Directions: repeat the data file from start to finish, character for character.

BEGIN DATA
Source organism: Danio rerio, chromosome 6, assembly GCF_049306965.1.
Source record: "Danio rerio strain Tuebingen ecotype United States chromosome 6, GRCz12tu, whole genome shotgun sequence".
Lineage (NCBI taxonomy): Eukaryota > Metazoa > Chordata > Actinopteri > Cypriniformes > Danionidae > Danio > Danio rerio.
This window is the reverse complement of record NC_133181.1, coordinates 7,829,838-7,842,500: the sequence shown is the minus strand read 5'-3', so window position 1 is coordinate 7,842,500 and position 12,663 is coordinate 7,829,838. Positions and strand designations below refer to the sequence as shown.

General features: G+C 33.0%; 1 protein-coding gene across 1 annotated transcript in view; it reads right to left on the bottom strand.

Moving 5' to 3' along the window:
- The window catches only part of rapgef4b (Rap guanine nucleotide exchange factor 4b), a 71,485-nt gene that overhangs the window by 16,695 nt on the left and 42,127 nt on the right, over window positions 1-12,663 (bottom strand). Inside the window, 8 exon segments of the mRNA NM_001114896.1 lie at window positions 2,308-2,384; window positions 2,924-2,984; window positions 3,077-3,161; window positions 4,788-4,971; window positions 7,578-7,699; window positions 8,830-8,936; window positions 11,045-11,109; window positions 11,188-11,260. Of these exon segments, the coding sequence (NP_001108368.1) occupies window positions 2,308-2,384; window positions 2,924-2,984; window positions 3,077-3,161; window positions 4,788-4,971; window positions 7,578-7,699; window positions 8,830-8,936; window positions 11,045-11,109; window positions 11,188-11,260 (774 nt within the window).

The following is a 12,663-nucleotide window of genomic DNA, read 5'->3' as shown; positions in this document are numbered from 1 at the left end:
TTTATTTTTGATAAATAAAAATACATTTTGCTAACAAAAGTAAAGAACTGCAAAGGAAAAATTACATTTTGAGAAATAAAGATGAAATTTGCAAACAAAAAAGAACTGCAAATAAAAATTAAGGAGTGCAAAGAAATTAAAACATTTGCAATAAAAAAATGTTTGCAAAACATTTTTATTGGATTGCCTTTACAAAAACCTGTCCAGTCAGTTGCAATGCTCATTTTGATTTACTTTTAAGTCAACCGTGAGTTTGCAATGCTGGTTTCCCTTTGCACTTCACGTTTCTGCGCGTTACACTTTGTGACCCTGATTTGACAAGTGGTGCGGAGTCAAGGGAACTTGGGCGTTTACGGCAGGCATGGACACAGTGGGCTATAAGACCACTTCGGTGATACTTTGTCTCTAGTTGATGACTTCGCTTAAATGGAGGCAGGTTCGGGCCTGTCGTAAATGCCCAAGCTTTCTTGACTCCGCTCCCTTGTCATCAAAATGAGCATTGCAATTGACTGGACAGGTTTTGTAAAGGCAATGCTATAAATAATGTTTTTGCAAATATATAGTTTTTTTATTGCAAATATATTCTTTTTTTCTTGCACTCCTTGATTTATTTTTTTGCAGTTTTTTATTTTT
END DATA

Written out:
Source organism: Danio rerio, chromosome 6, assembly GCF_049306965.1.
Source record: "Danio rerio strain Tuebingen ecotype United States chromosome 6, GRCz12tu, whole genome shotgun sequence".
Lineage (NCBI taxonomy): Eukaryota > Metazoa > Chordata > Actinopteri > Cypriniformes > Danionidae > Danio > Danio rerio.
This window is the reverse complement of record NC_133181.1, coordinates 7,829,838-7,842,500: the sequence shown is the minus strand read 5'-3', so window position 1 is coordinate 7,842,500 and position 12,663 is coordinate 7,829,838. Positions and strand designations below refer to the sequence as shown.

General features: G+C 33.0%; 1 protein-coding gene across 1 annotated transcript in view; it reads right to left on the bottom strand.

Moving 5' to 3' along the window:
- The window catches only part of rapgef4b (Rap guanine nucleotide exchange factor 4b), a 71,485-nt gene that overhangs the window by 16,695 nt on the left and 42,127 nt on the right, over window positions 1-12,663 (bottom strand). Inside the window, 8 exon segments of the mRNA NM_001114896.1 lie at window positions 2,308-2,384; window positions 2,924-2,984; window positions 3,077-3,161; window positions 4,788-4,971; window positions 7,578-7,699; window positions 8,830-8,936; window positions 11,045-11,109; window positions 11,188-11,260. Of these exon segments, the coding sequence (NP_001108368.1) occupies window positions 2,308-2,384; window positions 2,924-2,984; window positions 3,077-3,161; window positions 4,788-4,971; window positions 7,578-7,699; window positions 8,830-8,936; window positions 11,045-11,109; window positions 11,188-11,260 (774 nt within the window).

The following is a 12,663-nucleotide window of genomic DNA, read 5'->3' as shown; positions in this document are numbered from 1 at the left end:
TTTATTTTTGATAAATAAAAATACATTTTGCTAACAAAAGTAAAGAACTGCAAAGGAAAAATTACATTTTGAGAAATAAAGATGAAATTTGCAAACAAAAAAGAACTGCAAATAAAAATTAAGGAGTGCAAAGAAATTAAAACATTTGCAATAAAAAAATGTTTGCAAAACATTTTTATTGGATTGCCTTTACAAAAACCTGTCCAGTCAGTTGCAATGCTCATTTTGATTTACTTTTAAGTCAACCGTGAGTTTGCAATGCTGGTTTCCCTTTGCACTTCACGTTTCTGCGCGTTACACTTTGTGACCCTGATTTGACAAGTGGTGCGGAGTCAAGGGAACTTGGGCGTTTACGGCAGGCATGGACACAGTGGGCTATAAGACCACTTCGGTGATACTTTGTCTCTAGTTGATGACTTCGCTTAAATGGAGGCAGGTTCGGGCCTGTCGTAAATGCCCAAGCTTTCTTGACTCCGCTCCCTTGTCATCAAAATGAGCATTGCAATTGACTGGACAGGTTTTGTAAAGGCAATGCTATAAATAATGTTTTTGCAAATATATAGTTTTTTTATTGCAAATATATTCTTTTTTTCTTGCACTCCTTGATTTATTTTTTTGCAGTTTTTTATTTTT